It shall be unlawful for any person to possess, use, or attempt to use any pistol, shotgun, rifle, or other firearm or display such weapon in a threatening manner while committing or attempting to commit the illegal manufacture, sale, distribution, or the possession with the intent to manufacture, sell, or distribute a [drug]. [A]ny person convicted hereunder shall be sentenced to a mandatory minimum term of imprisonment of five years.
At one time, the Virginia Court of Appeals had inferred a nexus, but this was rejected by the Virginia Supreme Court in Wright v. Commonwealth, NOV09, VaSC No. 090308. Subsections A & B of this statute contain language that the possession must be "with knowledge and intent", but the General Assembly declined to include that language in subsection C.

So, in my opinion, innocent possession is not going to be a defense in Virginia.

Innocent Possession Part II

After reading Jamison Koehler's post on innocent possession of a firearm, I see that he is talking about a D.C. exception to any possession of a firearm charge so that if (1) there is a lack of criminal purpose, and (2) the gun is possessed as an affirmative effort to further "social policy underlying enforcement" it is not illegal

My answer now shifts to, I don't think this defense exists, but you would have to look at what ever possession statute the defendant was charged under. If there is no intent element in the specific statute then possession is strict liability. See Esteban v. Commonwealth (strict liability when a teacher accidentally brings a pistol to school in her purse). For instance 18.2-308 states
If any person carries about his person, hidden from common observation, [various weapons], he shall be guilty of a Class 1 misdemeanor.
There's no intent anywhere in that statute and Virginia's appellate courts have been clear that if a non-common law statute has no intent included no intent is needed for a conviction.

Other firearm statutes require "to knowingly and intentionally" possess (§ 18.2-308.1:1; 18.2-308.2) or to possess "with knowledge and intent" (§ 18.2-308.4(A) & (B)). So, possession would not be illegal under these statutes if the firearm was possessed by accident or was planted on someone.

However, I can find no intent in a Virginia statute which matches the D.C. innocent intent doctrine. The nearest thing I can find the "necessity defense." This defense requires (1) a reasonable belief that the action was necessary to avoid an imminent threatened harm and (2) a lack of other adequate means to avoid the threatened harm and (3) the evidence must prove a direct causal relationship that may be reasonably anticipated between the action taken and the avoidance of the harm. Waller v. Commonwealth, SEP08, VaApp No. 1024-07-3. A generalized fear that someone will harm a person at some time is not enough to possess a firearm. Byers v. Commonwealth, NOV01, VaApp No. 2269-00-3. However, if someone is under fire, runs to his father's shed, and gets his father's shotgun to defend himself and his girlfriend a necessity instruction can be required. Humphrey v. Commonwealth, OCT01, VaApp No. 1982-00-2.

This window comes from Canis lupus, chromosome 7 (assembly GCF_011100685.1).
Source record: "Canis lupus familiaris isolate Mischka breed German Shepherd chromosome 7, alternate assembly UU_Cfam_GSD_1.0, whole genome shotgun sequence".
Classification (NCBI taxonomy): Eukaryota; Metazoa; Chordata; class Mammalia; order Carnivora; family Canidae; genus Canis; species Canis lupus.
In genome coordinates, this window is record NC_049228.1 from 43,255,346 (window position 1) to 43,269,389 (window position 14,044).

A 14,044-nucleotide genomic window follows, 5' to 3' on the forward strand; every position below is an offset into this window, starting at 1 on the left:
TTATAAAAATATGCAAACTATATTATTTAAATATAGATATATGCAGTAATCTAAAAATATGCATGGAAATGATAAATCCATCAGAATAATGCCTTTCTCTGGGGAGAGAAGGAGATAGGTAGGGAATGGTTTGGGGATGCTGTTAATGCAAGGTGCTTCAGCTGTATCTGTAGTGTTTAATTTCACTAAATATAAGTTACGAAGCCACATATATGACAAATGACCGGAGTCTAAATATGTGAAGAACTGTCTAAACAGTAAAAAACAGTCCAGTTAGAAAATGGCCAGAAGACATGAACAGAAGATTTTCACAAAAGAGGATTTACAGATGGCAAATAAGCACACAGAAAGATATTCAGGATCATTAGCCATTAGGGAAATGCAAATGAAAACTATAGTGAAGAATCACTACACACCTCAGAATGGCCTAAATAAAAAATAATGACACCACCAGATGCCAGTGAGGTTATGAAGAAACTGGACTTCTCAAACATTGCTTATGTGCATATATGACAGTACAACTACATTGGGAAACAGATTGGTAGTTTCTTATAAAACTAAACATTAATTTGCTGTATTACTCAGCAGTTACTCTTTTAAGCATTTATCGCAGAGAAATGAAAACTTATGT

09 August 2011

Language of a Statute

A question came in my email:
In Virginia Code sec. 9.1-910 does "two or more offenses for which registration is required" mean two offenses with time in between offenses, two different offenses, or any two offenses regardless if they were part of one occurence?
As I read it - AND THIS IS STRICTLY MY OPINION, NOT LEGAL ADVICE the language is not ambiguous. Here's the statute:
Any person required to register, other than a person who has been convicted of any . . . (ii) two or more offenses for which registration is required [may petition a court after 15 or 25 years to be struck from the sex offender registry.]
It simply reads "two or more offenses." There are no qualifiers added. It means conviction of two charges, however they may have occurred or whenever they may have been convicted.

A quick look at other Virginia statutes which deal with multiple sexual offenses seems to support this interpretation. 18.2-67.5:1 (3d misdemeanor sexual offense) states of the prior two "each such offense occurring on a different date." 18.2-67.5:3 (punishment of a subsequent sexual assault) and 18.2-67.5:4 (punishment of a subsequent violent sexual assault) both state the second offense must occur "when such offenses were not part of a common act, transaction or scheme, and [the defendant] has been at liberty as defined in § 53.1-151 between each conviction." The presence of this language in the other statutes indicates that the General Assembly includes this types of language when it intends to separate the offenses in some manner. Therefore, 9.1-910's lack of this language would indicate the General Assembly did not intend to put this kind of separation between the offenses.

05 August 2011

Pill Presentation at UDC School of Law

This is from early this year at the University of David A. Clarke Law School. It was a symposium titled "Life After the War on Drugs." Most everyone who spoke talked about making drugs legal and regulated. When I stood up, I felt like I should have started out by saying, "and here's the other side." Anyway, it was an interesting seminar. This is just my presentation and the questions I participated in (the question I ask is to a student who was propounding the idea that a fellow drug user who reports another's overdose should get a Good Samaritan exception to the drug laws).

If you'd like to see the entire symposium, it is here.